Epidemic Modeling

Foot and Mouth disease models

1. Gaussian dispersion model


The object of this work is to implement an epidemic model for predicting the air-borne transmission of foot-and-mouth disease (FMD)-viruses. In case of an epidemic it is possible to support veterinary agencies in controling and combating the disease. The major tool of the decision-support-system is the so-called Gaussian dispersion model to calculate virus plumes. The input information are a veterinary database of geo-referenced premises of a Geographical Information System (GIS) and meteorological parameters temperature, relativ humidity, precipitation, cloud coverage as well as wind speed and wind direction. The meteorological parameters are given by the Limited Area model (LM) from the German Weather Service (DWD). During the PICORNA04 FMD-exercise, enjoined by the EU, the application of the decision-support-system was demonstrated. This exercise took place in Austria between November 8. and 11. 2004. For this first application it was assumed that animals of a farm in Styria (Hartberg, 10 cattle and 1 pig) and in Burgenland (Güssing, 0 cattle and 10 pigs) were infected by the FMD-virus. Within a 3 km control zone the calculated areas under risk were displayed for different species. Orthophotos were laid under the plumes. Because of the low virus concentration, which is required to infect cattle, special attention was given to this species.


Rubel, F., and K. Fuchs, 2005:
A decision-support system for real-time risk assessment of airborne spread of foot-and-mouth disease virus.
Methods of Information in Medicine, 44, 590-595.

Schachner, E., 2005:
The spread of Foot-and-Mouth Disease (FMD) virus via the atmosphere (in German).
Master Thesis, Department für Naturwissenschaften und Mathematik der Universität Wien, 95pp.

Mayer, D., 2007:
Comparable application of the Gaussian dispersion and the Lagrangian particle model to the spread of virus (in German).
Master Thesis, Fäkultat für Geowissenschaften, Geographie und Astronomie der Universität Wien, 91pp.

2. Lagrangian particle model


Airborne spread of bioaerosols in the boundary layer over a complex terrain is simulated using a Lagrangian particle model, and applied to modelling the airborne spread of foot-and-mouth disease (FMD) virus. Two case studies are made with study domains located in a hilly region in the northwest of the Styrian capital Graz, the second largest town in Austria. Mountainous terrain as well as inhomogeneous and time varying meteorological conditions prevent from application of so far used Gaussian dispersion models, while the proposed model can handle these realistically. In the model, trajectories of several thousands of particles are computed and the distribution of virus concentration near the ground is calculated. This allows to assess risk of infection areas with respect to animal species of interest, such as cattle, swine or sheep. Meteorological input data like wind field and other variables necessary to compute turbulence were taken from the new pre-operational version of the non-hydrostatic numerical weather prediction model LMK (Lokal-Modell-Kürzestfrist) running at the German weather service DWD (Deutscher Wetterdienst). The LMK model provides meteorological parameters with a spatial resolution of about 2.8 km. To account for the spatial resolution of 400 m used by the Lagrangian particle model, the initial wind field is interpolated upon the finer grid by a mass consistent interpolation method. Case studies depict a significant influence of local wind systems on the spread of virus. Higher virus concentrations at the upwind side of the hills and marginal concentrations in the lee are well observable, as well as canalization effects by valleys. The study demonstrates that the Lagrangian particle model is an appropriate tool for risk assessment of airborne spread of virus by taking into account the realistic orographic and meteorological conditions.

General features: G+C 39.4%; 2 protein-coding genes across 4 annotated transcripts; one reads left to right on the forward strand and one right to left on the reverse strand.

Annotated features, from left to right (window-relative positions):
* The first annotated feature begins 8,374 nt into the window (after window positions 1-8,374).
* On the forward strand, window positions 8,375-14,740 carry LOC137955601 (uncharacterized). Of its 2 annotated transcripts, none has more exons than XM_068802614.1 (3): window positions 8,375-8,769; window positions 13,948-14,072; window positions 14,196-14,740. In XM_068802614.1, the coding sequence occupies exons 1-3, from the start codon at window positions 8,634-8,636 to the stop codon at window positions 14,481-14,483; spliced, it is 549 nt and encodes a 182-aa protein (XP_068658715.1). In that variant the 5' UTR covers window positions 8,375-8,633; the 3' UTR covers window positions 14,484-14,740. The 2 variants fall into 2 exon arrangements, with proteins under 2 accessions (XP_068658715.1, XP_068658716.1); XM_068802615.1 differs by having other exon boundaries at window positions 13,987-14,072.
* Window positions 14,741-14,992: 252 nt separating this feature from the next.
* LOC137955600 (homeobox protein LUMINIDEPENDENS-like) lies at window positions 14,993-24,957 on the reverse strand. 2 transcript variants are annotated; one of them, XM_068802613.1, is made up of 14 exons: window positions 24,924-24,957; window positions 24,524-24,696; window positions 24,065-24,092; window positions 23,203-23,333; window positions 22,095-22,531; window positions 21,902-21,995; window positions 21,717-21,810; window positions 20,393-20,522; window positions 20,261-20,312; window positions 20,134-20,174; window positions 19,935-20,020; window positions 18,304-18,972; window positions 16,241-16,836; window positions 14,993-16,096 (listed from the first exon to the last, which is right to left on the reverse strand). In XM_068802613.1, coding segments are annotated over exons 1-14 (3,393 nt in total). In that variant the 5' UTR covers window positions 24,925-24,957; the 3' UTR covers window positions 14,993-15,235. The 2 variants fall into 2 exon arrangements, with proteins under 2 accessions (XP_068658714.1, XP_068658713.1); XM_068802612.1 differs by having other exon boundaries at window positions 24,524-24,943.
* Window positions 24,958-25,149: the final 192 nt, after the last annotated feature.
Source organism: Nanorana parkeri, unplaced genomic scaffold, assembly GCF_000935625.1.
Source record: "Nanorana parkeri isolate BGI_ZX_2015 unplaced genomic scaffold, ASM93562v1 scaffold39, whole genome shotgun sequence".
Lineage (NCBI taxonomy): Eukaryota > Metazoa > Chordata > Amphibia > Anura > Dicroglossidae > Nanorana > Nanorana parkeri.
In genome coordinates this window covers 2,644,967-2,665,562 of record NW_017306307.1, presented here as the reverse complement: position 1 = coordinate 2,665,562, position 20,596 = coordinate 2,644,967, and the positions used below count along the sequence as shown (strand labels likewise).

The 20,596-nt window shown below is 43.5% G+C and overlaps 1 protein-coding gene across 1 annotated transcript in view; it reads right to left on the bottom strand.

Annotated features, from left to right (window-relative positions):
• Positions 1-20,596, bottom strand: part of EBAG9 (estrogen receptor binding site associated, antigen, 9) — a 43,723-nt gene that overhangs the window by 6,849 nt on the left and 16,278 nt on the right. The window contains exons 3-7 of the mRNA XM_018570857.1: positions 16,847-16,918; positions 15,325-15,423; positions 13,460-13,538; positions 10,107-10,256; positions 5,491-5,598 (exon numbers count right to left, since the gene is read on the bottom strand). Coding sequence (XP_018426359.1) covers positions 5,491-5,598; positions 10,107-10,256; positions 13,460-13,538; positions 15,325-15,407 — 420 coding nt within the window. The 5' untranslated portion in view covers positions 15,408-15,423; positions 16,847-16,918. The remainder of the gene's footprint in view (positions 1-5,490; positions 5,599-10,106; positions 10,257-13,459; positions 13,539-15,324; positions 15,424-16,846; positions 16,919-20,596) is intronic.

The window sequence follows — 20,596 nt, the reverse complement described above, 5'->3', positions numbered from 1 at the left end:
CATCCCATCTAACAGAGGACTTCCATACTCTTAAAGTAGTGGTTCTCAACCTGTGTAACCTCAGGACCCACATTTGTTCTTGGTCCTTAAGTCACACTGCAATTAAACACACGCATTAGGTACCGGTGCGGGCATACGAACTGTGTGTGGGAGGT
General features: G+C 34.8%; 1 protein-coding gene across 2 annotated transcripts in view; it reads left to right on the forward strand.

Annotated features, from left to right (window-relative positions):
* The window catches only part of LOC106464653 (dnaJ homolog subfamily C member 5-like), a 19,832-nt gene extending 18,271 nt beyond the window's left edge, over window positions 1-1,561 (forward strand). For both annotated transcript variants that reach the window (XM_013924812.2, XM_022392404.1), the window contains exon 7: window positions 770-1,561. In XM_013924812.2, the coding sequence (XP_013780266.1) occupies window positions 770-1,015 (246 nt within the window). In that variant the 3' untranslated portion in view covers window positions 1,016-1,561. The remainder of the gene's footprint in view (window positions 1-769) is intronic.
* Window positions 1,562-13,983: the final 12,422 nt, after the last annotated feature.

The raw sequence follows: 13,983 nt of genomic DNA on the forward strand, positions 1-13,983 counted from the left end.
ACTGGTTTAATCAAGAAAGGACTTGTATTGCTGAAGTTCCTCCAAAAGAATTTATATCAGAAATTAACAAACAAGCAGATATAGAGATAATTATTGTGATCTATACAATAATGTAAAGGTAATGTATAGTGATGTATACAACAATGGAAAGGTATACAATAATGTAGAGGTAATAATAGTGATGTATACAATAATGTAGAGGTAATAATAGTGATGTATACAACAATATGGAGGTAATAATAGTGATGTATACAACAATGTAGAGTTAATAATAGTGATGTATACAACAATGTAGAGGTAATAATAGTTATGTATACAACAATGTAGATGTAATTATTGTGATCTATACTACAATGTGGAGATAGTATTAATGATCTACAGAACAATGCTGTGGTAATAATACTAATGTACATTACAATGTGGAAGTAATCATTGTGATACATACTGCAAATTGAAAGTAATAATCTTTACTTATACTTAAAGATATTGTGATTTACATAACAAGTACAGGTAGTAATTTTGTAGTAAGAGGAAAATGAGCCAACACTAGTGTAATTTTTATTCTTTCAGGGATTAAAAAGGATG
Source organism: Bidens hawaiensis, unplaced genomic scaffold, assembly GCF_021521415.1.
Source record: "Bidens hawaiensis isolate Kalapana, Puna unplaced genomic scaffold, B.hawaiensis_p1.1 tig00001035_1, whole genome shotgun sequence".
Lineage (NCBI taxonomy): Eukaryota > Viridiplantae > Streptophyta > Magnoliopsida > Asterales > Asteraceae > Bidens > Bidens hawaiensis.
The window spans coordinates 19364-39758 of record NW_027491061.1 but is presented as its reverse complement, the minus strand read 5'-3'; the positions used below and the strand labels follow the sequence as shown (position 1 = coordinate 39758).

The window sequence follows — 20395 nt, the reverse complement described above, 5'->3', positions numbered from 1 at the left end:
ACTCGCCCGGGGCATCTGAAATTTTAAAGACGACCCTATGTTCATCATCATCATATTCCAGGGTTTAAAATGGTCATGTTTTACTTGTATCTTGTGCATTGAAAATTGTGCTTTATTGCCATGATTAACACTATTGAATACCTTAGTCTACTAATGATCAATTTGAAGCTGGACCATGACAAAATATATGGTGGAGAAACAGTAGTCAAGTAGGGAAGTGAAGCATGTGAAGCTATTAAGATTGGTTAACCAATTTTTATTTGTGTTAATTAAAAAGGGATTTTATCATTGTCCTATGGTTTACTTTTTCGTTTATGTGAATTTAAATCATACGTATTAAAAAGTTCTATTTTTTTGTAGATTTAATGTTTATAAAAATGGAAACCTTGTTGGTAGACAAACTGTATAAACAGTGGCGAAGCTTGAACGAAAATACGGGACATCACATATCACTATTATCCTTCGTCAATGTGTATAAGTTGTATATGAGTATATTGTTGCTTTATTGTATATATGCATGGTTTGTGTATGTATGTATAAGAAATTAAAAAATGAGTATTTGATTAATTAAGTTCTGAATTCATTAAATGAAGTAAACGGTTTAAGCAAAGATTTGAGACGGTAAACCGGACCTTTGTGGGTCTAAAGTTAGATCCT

Risk assesment for airborne spread of FMD virus

Animated FMD virus plumes. Red squares indicate for the positions of infected farms, brown points for the more than 1000 susceptible farms in the 25 km x 25 km model domain. Yellow particles are located in the lowest 10 m above ground. Green, cyan, blue, magenta and black points mark viruses at higher vertical layers (upper panel). Risk areas for cattle (green), sheep (blue) and swine (red) based on critical FMD virus concentrations (lower panel).


Mayer, D., J. Reiczigel, and F. Rubel, 2008:
A Lagrangian particle model to predict the airborne spread of foot-and-mouth disease virus.
Atm. Environm., 42, pp. 466-479.


This research was supported by research Grant PP 1500 0007 of the University of Veterinary Medicine Vienna. The German weather service (DWD) provided the meteorological input data for the case studies. We thank Udo Voigt (DWD) for assistance with data transfer and Dr Michael Baldauf (DWD) for interpreting NWP model output.